A magnetic resonance spectroscopic examination of a tissue provides a damped, nuclear magnetic resonance signal (MR signal), what is known as the free induction decay (FID) signal, oscillating periodically with the Lamour frequency, The Fourier-transformed FID signal is generally designated as a resonance curve, but the term absorption spectrum also has become common in MR spectroscopy with for this curve. Below, the representation of the nuclear magnetic resonance signals in the time domain is designated as an MR signal, and the representation of the nuclear magnetic resonance signals in the frequency domain is designated as a resonance curve.
For a digital representation of an MR signal, it is sampled with at least double the Lamour frequency, such that it is available as an MR data set for extensive further processing. In the following the terms MR signal and MR data set are used synonymously, since digital processing, meaning evaluation of a nuclear magnetic resonance measurement, is assumed. Within the MR data set, the individual, discrete data are ordered in the sequence of their temporal occurrence, such that a one-to-one association exists between the measurement time and the arrangement of the discrete data in the MR data set. Therefore, for a clearer representation and insofar as it is possible, the time representation equivalent to the arrangement of the discrete data within the data set is used in the following.
In the framework of an evaluation to identify and possibly quantify metabolites in the examined tissue, the MR data set s(t) formed by the discrete MR data s_{i }is simulated by a model function ŝ({right arrow over (x)}). For simulation, the individual parameters x_{j }of the parameter set {right arrow over (x)} are varied with the goal of achieving an optimal adaptation of the model function ŝ({right arrow over (x)}) to the measurement signal s(t). The measurement signal is composed of signal portions of the metabolites of interest and background signal portions forming the baseline. In addition to the metabolites, the baseline therefore is modeled in the time domain to determine ŝ({right arrow over (x)}).
Due to the rapid temporal decay of the baseline portions on the MR signal that correspond with a slow variation of the baseline in the frequency domain, the baseline can be characterized as a time signal of finite duration t_{B}. The time interval t_{B }should be significantly shorter than the duration of the entire MR signal. A baseline model that is based only on measurement data from this first time span t_{B }is designated as a finite baseline.
A simple realization of a baseline model with finite time duration t_{B }exists in the omission of the first points in time of the MR signal s(t) for a calculation of a first estimation of a metabolite model {circumflex over (m)}(t) and the definition of the baseline as a difference between MR signal s(t) and metabolite model {circumflex over (m)}(t) for this time period. The following thus is obtained as a definition of this first baseline model:
At the time t=t_{B }the finite baseline {circumflex over (b)}_{1}(t) typically has still not fallen to zero. A time signal that has not yet fallen to zero at the end of its time span can be understood as a product of a longer complete time signal with a rectangle function that represents the truncation of the last signal part. The Fourier transformation of this product is a folding of the Fourier transformation of the time signal with the Fourier transformation of the rectangle (square wave) function, and yields a spectral line with symmetrical adjacent maxima. A finite baseline according to equation (1) therefore can contain spectral portions that do not correspond to reality.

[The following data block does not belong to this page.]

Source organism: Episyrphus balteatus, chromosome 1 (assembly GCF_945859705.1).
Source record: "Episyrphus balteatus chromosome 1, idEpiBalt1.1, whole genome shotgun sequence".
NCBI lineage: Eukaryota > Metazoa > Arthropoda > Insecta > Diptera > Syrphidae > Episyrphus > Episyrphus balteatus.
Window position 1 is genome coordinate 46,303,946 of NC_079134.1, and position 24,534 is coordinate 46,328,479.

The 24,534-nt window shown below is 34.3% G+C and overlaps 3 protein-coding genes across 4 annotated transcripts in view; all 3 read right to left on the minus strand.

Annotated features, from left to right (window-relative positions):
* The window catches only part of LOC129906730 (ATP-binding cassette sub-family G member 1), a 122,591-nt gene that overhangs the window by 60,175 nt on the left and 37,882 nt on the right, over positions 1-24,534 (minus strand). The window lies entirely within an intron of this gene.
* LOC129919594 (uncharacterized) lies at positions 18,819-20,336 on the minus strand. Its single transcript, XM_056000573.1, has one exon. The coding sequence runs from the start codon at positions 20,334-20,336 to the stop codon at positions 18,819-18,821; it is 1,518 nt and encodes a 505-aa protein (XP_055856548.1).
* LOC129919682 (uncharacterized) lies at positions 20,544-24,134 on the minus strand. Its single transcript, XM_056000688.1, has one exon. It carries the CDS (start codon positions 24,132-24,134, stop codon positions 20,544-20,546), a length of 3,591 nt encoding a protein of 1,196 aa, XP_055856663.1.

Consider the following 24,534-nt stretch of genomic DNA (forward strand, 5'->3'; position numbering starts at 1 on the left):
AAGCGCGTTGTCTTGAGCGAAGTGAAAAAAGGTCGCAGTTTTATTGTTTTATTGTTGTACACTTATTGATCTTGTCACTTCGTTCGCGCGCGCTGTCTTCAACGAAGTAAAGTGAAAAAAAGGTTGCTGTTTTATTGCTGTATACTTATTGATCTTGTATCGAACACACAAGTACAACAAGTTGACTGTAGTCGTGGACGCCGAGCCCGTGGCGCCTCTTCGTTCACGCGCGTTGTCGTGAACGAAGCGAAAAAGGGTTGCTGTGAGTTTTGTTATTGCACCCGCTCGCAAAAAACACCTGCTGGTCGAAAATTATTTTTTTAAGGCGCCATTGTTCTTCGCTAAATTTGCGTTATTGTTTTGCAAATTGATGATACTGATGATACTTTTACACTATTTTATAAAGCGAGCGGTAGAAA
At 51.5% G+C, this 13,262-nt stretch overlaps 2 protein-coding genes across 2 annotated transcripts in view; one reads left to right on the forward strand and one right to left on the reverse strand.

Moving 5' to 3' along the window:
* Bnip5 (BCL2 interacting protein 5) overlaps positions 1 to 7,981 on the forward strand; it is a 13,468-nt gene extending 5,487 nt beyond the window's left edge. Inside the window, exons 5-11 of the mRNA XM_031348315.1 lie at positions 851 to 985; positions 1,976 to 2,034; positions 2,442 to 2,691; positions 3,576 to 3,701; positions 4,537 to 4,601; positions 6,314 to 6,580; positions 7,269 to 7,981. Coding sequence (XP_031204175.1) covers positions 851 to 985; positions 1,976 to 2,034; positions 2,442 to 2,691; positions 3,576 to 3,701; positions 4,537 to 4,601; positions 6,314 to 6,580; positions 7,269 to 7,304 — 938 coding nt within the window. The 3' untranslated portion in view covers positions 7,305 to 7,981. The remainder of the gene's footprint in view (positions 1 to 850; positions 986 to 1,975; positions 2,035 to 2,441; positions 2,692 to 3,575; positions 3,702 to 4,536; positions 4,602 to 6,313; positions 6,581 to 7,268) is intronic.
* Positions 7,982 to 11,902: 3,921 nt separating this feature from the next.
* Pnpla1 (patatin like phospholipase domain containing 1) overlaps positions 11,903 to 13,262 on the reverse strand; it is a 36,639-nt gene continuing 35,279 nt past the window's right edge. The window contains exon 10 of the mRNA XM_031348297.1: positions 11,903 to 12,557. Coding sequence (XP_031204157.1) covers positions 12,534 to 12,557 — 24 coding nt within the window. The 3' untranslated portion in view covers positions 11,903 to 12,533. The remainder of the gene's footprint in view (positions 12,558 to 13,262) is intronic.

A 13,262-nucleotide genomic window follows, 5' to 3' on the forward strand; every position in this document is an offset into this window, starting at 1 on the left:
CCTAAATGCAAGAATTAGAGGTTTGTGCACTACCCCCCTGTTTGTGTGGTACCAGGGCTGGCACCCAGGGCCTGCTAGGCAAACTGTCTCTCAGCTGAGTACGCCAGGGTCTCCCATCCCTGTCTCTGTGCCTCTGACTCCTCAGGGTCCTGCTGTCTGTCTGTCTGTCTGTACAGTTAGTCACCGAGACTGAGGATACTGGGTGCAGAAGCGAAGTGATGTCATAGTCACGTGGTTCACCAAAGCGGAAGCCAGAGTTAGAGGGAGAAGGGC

In order to ensure that the model of the baseline has decayed up to the truncation point in time t_{B}, and thus the truncation effect at the end of the scan time is attenuated or no longer ensues, the baseline model is additionally apodized in a second embodiment of the invention.
In addition to this, the baseline {circumflex over (b)}_{1}(t) defined in equation (1) is multiplied with a temporally decreasing filter function. In addition to the intended minimization of the distortions, this also leads to a faster decay of the time signal, and with it to a realistic slower change of the baseline in the frequency domain.
In a preferred embodiment of the invention, a filter function exponentially decreasing with the time constant T_{B }is used. The second baseline mode {circumflex over (b)}_{2}(t) thus is obtained:
In order to filter out the higher-frequency signal portions not corresponding to reality, and to improve the smoothness of the baseline model, the spectral variation possibility of the baseline is further limited by regularization. For this, the target function is expanded to optimize the parameter set {right arrow over (x)} by a regularization penalty function.
The target function describes the deviation of the model function ŝ({right arrow over (x)}) from the MR signal s(t). One approach that is frequently used for optimization seeks the parameter distribution {right arrow over (x)} for which the probability distribution is maximal for a given data vector s(t)=[s_{0}, . . . , s_{N−1}]^{T}. This approach is designated as a maximum-likelihood estimation. It is assumed that each individual measurement value s_{n }of the data vector s(t) scatters with the standard deviation according to a Gaussian distribution by its true value ŝ_{n }determined by the model function; the MR signal s(t) is thus afflicted with a white noise. The maximum-likelihood estimation then can ensue by minimization of the quadratic differences between data s(t) and model function ŝ({right arrow over (x)}). This corresponds to a procedure according to the method of the least square (NLLS: Non-Linear Least Squares). In this procedure, the following cost function is minimized as a target function: